G5 + 3 letters Originally issued to foreign nationals as a form of reciprocal ham radio licence. They were withdrawn and either they used existing home calls with additional UK prefix / callsign, or if applicable they could apply for UK licence.
G6 + 3 letters 1981 - 1983. Originally issued as a class B licence
G7 + 3 letters 1989 - 1996. Originally issued as a class B licence
G8 + 3 letters 1964 - 1981. Originally issued as a class B licence
G0 + 3 letters 1986 - 1996. Originally issued as a class A licence
M1 + 3 letters 1996 - . Originally issued as a class B licence, but now used for new full licences.
      M1AAA 1996 onwards
      M1CAA 1997 onwards
      M1DAA 1998 - 99
      M1EAA 1999 - 00
M3 + 3 letters Foundation licence holders.
M0 + 3 letters 1996 - . Originally issued as a class A licence
Old QSL card sent from G6BW to G6YL for contact on 30 October 1929 these G6 ham radio call signs were issued between 1921 and 1939
QSL card from G6BW to G6YL for contact on 30 Oct 1929
Callsigns issued between 1921 and 1939

UK amateur radio call sign prefixes

In addition to the basic ham radio call signs a variety of prefixes are used. These not only indicate the country in which the station is located, but also the type of station - a separate set of prefixes being used to indicate whether the amateur radio licence is privately held by an individual or whether it is a club station.

The schemes are different for the M or G series callsigns and those in the 2X* series as the structure of the call signs is slightly different.

Countries for 2X* series call signs
Call sign Prefix UK Country
2E England
2D Isle of Man
2I Northern Irelend
2J Jersey
2M Scotland
2U Guernsey
2W Wales

The call signs in the G and M series follow the same format. The second letter of the prefix indicates the country and purpose of the licence.

Countries for G and M series call signs
Call sign Prefix UK Country / Purpose
G & M, no second letter in prefix England
GB Special event stations
GC & MC Wales - club licence (optional alternative prefix)
GD & MD Isle of Man
GH & MH Jersey - club licence (optional alternative prefix)
GI & MI Northern Ireland
GJ & MJ Jersey
GM & MM Scotland
GN & MN Northern Ireland - club licence (optional alternative prefix)
GP & MP Guernsey - club licence (optional alternative prefix)
GS & MS Scotland - club licence (optional alternative prefix)
GT & MT Isle of Man - club licence
GU & MU Guernsey
GX & MX England - club licence (optional alternative prefix)
GW & MW Wales

Although amateur radio club stations are allocated call signs using the standard series of prefixes, they also have the option to use the other prefixes detailed in the table above to indicate that they are a club station. This can be particularly useful when they are operating in particular as a club station when they want to make their status more obvious, or for example in some ham radio contests where a new prefix has added value.

GB call signs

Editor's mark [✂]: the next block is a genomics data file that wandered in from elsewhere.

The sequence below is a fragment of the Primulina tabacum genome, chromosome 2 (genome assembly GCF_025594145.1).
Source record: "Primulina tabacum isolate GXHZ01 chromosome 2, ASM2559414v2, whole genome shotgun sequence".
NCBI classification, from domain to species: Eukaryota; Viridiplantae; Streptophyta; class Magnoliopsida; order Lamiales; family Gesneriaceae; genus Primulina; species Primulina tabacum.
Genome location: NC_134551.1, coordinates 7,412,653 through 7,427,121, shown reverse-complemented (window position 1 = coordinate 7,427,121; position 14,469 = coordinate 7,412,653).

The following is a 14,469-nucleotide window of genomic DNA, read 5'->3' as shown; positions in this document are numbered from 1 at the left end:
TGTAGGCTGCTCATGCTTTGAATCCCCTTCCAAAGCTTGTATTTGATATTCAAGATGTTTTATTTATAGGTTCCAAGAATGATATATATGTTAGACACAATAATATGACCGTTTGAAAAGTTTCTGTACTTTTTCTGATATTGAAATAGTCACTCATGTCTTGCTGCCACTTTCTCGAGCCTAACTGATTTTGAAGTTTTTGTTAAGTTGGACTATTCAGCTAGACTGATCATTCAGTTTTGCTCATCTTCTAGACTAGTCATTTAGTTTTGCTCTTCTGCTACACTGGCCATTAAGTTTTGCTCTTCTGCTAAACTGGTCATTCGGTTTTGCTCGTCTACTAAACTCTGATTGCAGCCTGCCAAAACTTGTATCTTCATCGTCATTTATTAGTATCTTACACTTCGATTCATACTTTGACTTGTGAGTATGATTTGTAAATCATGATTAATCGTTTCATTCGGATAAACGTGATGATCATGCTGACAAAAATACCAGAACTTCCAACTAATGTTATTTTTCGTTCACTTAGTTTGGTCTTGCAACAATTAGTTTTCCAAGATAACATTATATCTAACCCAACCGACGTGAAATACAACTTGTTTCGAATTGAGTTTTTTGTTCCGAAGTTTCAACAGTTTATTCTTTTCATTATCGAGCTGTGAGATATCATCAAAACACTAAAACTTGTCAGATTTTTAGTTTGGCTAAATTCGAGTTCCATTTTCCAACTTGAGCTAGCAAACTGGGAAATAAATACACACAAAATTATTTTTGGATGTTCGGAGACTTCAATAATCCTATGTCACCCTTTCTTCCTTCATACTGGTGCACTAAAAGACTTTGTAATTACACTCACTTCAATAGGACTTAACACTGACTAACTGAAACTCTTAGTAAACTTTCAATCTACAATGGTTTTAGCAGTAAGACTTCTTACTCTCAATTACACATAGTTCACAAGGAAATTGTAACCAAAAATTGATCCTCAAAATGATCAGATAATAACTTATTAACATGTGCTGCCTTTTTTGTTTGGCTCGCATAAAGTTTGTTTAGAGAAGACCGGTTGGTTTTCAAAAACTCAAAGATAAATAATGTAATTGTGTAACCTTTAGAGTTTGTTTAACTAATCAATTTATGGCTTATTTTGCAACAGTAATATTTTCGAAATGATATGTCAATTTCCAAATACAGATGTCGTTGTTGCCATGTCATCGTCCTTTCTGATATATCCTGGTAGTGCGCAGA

The GB prefix is used for a variety of special ham radio licences ranging from repeaters and beacons to data mailboxes and special even stations.

It is possible to tell the use of the station and licence from the format of the callsign and this can be very useful when listening for repeaters, beacons and also special event stations.

UK GB Callsign Formats and Uses
GB callsign format Purpose
GB1 + 2 or 3 letters Special event stations
GB2 + 2 or 3 letters Special event stations
GB3 + 2 letters Repeaters
GB3 + 3 letters Beacons
GB4 + 2 or 3 letters Special event stations
GB5 + 2 or 3 letters Special event stations
GB6 + 2 or 3 letters Special event stations
GB7 + 2 letters Data repeaters
GB7 + 3 letters Data mailboxes
GB8 + 2 or 3 letters Special event stations
GB0 + 2 or 3 letters Special event stations

Contest callsigns

UK licencees and clubs may apply for a licence with a single letter callign suffix or body for use in contests.

Callsigns like G1A, GM2B or M3C may be heard and they are a perfectly legitimate format these days.

these special contest callsigns or SCCs are available for specific contests during the year. The applicant can be either an individual or club that already holds a full licence and they are renewable after a year. As there are only 520 of these callsigns and there is stiff competition for them, they can be reallocated if they are not renewed.

UK callsign suffixes

Suffixes may occasionally be used with UK amateur radio callsigns, normally to denote a particular type of operation. These are normally quite straightforward as show in the table below.

UK Callsign Suffixes
Callsign suffix Purpose
- /M Mobile operation including operation on inland waterways
- /P Portable operation, including a temporary location
- /MM Maritime mobile

Call sign examples

Listening on the amateur radio bands, a large variety of UK call signs with different prefixes can be heard. By using the above tables and information it is possible to determine much about the station using them. Although no UK call signs with serial letters in the series QAA to QZZ were issued, these can be used as examples as they do not belong to real stations. For example it can be seen that a station with the call sign G3QQQ would have been issued with a class A license and now hold a UK full licence, but it would have been issued between 1946 and 1971, well before the current licensing system was introduced. An amateur radio station with the call sign GB3QQ would be a repeater, and so forth.

As can be seen, there is a great variety in UK ham radio call signs and their prefixes. This diversity has partly arisen out of the changes in the UK ham radio or amateur radio licences and also from the need for new series of UK amateur radio call signs. As a result it is very useful to have an understanding of the make up of these call signs.